Over his three-decade career in public service, Thomas Browne has dedicated his life to how the U.S. and other countries prevent and treat drug addiction, particularly among women and children.
As the deputy director of the Office of Anticrime Programs in the State Department’s Bureau of International Narcotics and Law Enforcement Affairs, Browne has spearheaded innovative drug advocacy, treatment and prevention in 70 countries, including Afghanistan, Bolivia, Brazil, Iraq, Mexico, Pakistan, Peru and South Africa.
William Brownfield, the assistant secretary in the Bureau of International Narcotics and Law Enforcement, called Browne the “world’s leading expert” on drug prevention and treatment issues.
“He has convinced a lot of people that might be seen as drug warriors that we have important work to do in preventing drug abuse and treating the disease,” said Gil Kerlikowske, former director of the Office of National Drug Control Policy. “Thom led these efforts before they were fashionable.”
For his efforts in spreading the message of drug treatment and prevention across the world, the Partnership for Public Service recently named Browne as one of the finalists for the 2014 Career Achievement Medal. The award recognizes a federal employee who has made significant contributions over a lifetime in public service.
Getting to know Thomas Browne
Federal News Radio asked each of the Sammies finalists five questions about themselves. Here are Browne’s responses:
What three words best describe your leadership philosophy? Mentor, Motivate, Challenge
What’s the best piece of advice (or words of wisdom) you’ve ever received and who gave it to you? “I don’t care what you do for a living, as long as it’s honest.” Advice from my Sicilian mother!
Who is your greatest role model and why? Father Harold Rahm, a Jesuit priest from Texas who is now very active in Brazil. The padre created the first successful anti-gang programs in the United States in the 1960s and was prominently featured by Sen. Estes Kefauver (D-Tenn.) in congressional field hearings across the nation. His book on working with gangs, “Office in the Alley”, was mandatory reading in my university juvenile delinquency course. He could have rested on his laurels with his gang work alone. Instead, he went to Brazil and created over 2,000 drug treatment, prevention and social service programs, including national, regional and global networks for prevention/treatment specialists. Today, he continues to work 14 hours a day, traveling the world, and solving problems at age of 95!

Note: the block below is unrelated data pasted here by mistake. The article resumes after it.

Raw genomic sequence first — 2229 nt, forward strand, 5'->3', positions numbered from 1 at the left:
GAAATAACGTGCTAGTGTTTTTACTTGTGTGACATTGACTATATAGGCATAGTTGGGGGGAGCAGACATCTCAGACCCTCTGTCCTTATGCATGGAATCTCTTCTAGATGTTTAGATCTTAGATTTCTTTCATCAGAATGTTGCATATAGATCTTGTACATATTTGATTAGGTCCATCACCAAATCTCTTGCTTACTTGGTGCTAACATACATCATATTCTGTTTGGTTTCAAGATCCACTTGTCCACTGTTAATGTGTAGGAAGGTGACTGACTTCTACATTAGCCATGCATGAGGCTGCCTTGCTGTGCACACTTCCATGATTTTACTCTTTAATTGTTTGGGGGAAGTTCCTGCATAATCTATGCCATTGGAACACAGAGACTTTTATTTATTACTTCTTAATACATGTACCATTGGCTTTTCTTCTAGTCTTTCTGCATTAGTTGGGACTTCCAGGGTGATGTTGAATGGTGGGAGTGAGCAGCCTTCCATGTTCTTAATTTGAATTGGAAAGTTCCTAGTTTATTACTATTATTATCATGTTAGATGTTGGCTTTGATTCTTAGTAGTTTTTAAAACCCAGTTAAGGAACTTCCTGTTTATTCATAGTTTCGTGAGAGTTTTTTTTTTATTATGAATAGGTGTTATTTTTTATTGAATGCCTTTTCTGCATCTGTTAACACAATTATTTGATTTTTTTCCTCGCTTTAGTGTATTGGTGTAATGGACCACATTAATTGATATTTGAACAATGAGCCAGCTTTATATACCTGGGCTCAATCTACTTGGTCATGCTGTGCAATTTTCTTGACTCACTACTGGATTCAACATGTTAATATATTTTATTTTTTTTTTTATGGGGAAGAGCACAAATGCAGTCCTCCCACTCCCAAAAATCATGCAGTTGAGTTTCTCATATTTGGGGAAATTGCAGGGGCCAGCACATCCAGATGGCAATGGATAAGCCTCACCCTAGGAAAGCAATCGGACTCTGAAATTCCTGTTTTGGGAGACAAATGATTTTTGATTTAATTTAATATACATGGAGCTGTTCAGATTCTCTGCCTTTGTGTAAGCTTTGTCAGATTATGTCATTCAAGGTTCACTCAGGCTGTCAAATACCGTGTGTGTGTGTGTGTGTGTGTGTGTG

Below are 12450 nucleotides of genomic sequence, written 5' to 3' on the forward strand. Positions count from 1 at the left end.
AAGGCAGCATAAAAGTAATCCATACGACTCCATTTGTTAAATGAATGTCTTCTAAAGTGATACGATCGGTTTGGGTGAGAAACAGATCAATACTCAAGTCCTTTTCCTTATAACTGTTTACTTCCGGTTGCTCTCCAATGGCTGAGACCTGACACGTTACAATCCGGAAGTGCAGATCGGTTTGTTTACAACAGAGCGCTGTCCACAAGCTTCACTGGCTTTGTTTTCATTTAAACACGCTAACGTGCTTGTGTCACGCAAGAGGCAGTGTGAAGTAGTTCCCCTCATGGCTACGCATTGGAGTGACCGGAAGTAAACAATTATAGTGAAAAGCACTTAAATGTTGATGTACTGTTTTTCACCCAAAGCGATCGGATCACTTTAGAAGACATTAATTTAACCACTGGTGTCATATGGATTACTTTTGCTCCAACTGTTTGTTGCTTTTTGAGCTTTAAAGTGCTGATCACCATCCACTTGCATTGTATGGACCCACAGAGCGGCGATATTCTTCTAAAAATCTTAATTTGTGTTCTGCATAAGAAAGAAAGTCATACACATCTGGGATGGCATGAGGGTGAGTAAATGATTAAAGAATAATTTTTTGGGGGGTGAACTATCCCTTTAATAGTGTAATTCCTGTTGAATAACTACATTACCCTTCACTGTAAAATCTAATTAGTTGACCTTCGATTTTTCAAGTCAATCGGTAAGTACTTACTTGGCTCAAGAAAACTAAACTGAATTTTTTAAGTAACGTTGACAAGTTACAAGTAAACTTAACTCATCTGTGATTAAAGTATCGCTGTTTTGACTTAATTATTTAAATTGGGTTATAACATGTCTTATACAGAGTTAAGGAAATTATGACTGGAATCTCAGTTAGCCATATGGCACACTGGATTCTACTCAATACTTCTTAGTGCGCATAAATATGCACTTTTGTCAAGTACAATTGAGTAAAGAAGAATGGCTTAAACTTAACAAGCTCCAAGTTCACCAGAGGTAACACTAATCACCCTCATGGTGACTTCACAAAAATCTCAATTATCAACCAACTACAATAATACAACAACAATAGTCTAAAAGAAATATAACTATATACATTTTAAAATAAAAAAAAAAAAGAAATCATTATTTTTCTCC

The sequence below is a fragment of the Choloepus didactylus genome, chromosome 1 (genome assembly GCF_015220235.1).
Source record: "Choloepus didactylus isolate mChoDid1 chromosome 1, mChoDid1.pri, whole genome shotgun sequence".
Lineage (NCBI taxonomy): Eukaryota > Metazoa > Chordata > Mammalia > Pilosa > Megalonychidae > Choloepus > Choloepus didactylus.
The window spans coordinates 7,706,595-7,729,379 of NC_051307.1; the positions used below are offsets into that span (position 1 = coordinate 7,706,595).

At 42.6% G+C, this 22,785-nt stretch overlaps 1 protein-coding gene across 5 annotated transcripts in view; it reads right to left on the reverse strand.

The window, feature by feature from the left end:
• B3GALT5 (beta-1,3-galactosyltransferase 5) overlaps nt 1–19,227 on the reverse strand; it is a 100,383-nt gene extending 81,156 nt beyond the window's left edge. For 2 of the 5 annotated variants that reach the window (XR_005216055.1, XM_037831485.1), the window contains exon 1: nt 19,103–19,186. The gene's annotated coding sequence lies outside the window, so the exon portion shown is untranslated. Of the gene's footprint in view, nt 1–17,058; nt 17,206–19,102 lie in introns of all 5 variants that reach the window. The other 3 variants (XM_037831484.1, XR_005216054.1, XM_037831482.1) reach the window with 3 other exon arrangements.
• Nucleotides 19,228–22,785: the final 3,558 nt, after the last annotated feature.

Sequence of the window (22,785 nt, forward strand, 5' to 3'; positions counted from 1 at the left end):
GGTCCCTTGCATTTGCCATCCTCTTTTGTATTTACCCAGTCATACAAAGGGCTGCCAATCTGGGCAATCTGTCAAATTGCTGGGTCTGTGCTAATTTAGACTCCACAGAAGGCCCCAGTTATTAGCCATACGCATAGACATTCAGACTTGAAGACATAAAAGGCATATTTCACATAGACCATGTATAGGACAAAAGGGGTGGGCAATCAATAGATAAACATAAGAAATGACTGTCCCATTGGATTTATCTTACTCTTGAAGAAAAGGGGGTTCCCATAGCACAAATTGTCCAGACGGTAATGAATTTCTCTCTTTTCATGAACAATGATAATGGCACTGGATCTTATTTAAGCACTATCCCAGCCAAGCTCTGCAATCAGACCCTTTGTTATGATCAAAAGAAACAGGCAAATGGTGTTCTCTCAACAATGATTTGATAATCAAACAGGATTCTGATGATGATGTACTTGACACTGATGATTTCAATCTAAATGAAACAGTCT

What’s the last thing you read and what’s next on your reading list? Last read: “Inferno” by Dan Brown. Next on the list: “And the Mountains Echoed” by Khalid Hosseini.
What would be the title of your autobiography and why? “It’s All About the Journey, Nothing Else Matters!” Life is mainly about pursuing ones goals. It’s sort of like Christmas. You spend months preparing and then it’s all over in the blink of an eye (one day). Some of my best accomplishments/goals took years to accomplish (e.g., building a drug treatment complex/hemispheric training center in Brazil). Once we held the ribbon-cutting ceremony, we all looked back on the intervening years and realized we experienced a lifetime worth of memories and lessons (made new friends, gained self-confidence in overcoming obstacles, learned new things about ourselves). We couldn’t wait for the completion day to arrive. Once it did, we reflected how we missed the excitement, anxiety and anticipation working together over the last few years and quickly set-about identifying a new challenge. Too many people spend way much time focused on a goal to the exclusion of all that’s going on around them. In the end, it’s what happens along the way to achieving our goals where we truly experience life.